Though newly traded center Riley Sheahan has only played eight games with the Pittsburgh Penguins, the impact he’s managed to make in that short stretch of time hasn’t gone unnoticed.
Keep in mind that five of the eight games Sheahan has played so far have been on a long, somewhat frustrating road trip through Canada, and he hasn’t had much time to settle his self in Pittsburgh just yet. Lifestyle growing pains aside though, the 25-year-old has really made a name for himself on the ice, even if that means not lighting up the scoresheet every night.
After finally seeing Sheahan play in person, I was extremely impressed with how he commands and quarterbacks play during his shifts. Additionally, his performance on the penalty kill has been great; almost as if he gives a sense of relief to those watching when he’s out there. It seemed like every shift he had, something went right, whether it was a great set up in the offensive zone, or a breakaway try like the one he had after a neutral zone turnover that rang off the crossbar against the Arizona Coyotes. Sheahan also boasts six blocks in his short tenure, which is more than noted guys who’ve played all year like Evgeni Malkin, Phil Kessel, and Conor Sheary. It shows a willingness he has to throw his body in front of pucks.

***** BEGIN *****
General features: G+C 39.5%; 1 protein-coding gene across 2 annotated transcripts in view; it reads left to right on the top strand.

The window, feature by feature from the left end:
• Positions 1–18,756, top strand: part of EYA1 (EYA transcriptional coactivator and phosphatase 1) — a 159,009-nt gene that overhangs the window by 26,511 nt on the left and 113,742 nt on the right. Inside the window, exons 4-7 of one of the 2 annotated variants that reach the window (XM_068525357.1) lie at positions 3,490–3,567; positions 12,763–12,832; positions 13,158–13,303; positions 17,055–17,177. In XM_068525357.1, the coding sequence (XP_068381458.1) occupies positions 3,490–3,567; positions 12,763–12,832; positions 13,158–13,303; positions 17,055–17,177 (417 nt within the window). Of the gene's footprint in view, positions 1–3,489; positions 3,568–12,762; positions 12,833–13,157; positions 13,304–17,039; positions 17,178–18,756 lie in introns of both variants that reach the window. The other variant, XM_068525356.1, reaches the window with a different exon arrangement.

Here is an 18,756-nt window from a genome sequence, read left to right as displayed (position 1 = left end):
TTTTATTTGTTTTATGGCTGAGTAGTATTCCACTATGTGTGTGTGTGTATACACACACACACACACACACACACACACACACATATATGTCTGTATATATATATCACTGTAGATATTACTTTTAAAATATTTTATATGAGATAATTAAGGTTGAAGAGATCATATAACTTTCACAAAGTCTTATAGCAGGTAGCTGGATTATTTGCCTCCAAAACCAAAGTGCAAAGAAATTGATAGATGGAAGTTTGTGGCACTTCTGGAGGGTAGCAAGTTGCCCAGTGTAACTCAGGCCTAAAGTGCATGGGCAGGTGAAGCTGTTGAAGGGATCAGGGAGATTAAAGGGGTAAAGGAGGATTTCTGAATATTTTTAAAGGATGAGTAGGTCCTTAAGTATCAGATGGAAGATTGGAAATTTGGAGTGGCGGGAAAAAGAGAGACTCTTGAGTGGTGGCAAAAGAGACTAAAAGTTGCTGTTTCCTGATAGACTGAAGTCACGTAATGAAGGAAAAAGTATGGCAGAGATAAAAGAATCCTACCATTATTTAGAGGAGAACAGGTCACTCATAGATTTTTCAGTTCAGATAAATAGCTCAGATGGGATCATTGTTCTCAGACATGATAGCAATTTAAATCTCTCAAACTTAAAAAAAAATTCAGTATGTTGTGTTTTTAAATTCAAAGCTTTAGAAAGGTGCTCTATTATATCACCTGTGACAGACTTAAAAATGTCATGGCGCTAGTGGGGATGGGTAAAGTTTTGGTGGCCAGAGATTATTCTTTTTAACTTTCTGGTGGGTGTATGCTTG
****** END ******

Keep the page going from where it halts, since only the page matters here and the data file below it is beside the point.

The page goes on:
Sheahan is taking the second-most face-offs on the team at 51, sitting just 0.1% below Sidney Crosby’s team-leading 52% on the face-off win percentage chart. It’s comforting to know that your third-line center can be trusted to win draws when it counts.
He’s also been gifted with the opportunity to play with several big names on the team thanks to Coach Sullivan trying out different line combinations to get his team back on track, and according to Sheahan, it’s been a really great experience to play with such skilled guys.
During Tuesday night’s matchup with the Coyotes, he was paired with Carl Hagelin and Bryan Rust, and man was that line flying all over the ice. Every time I saw him step into the face-off circle to begin his shift, my eyes were automatically drawn to his play as he barked out smart orders to his teammates on the ensuing draw, making sure to see how well he’d fair that time around. I was never disappointed.
If Sheahan can continue to play as well as he has and start racking up assists and put pucks in the net, his upside will skyrocket even further, and he’ll make GM Rutherford look like a damn genius.
I know he’ll ultimately find his hot hand with the way he’s been working, and I’m excited to see the Penguins lift off when he does.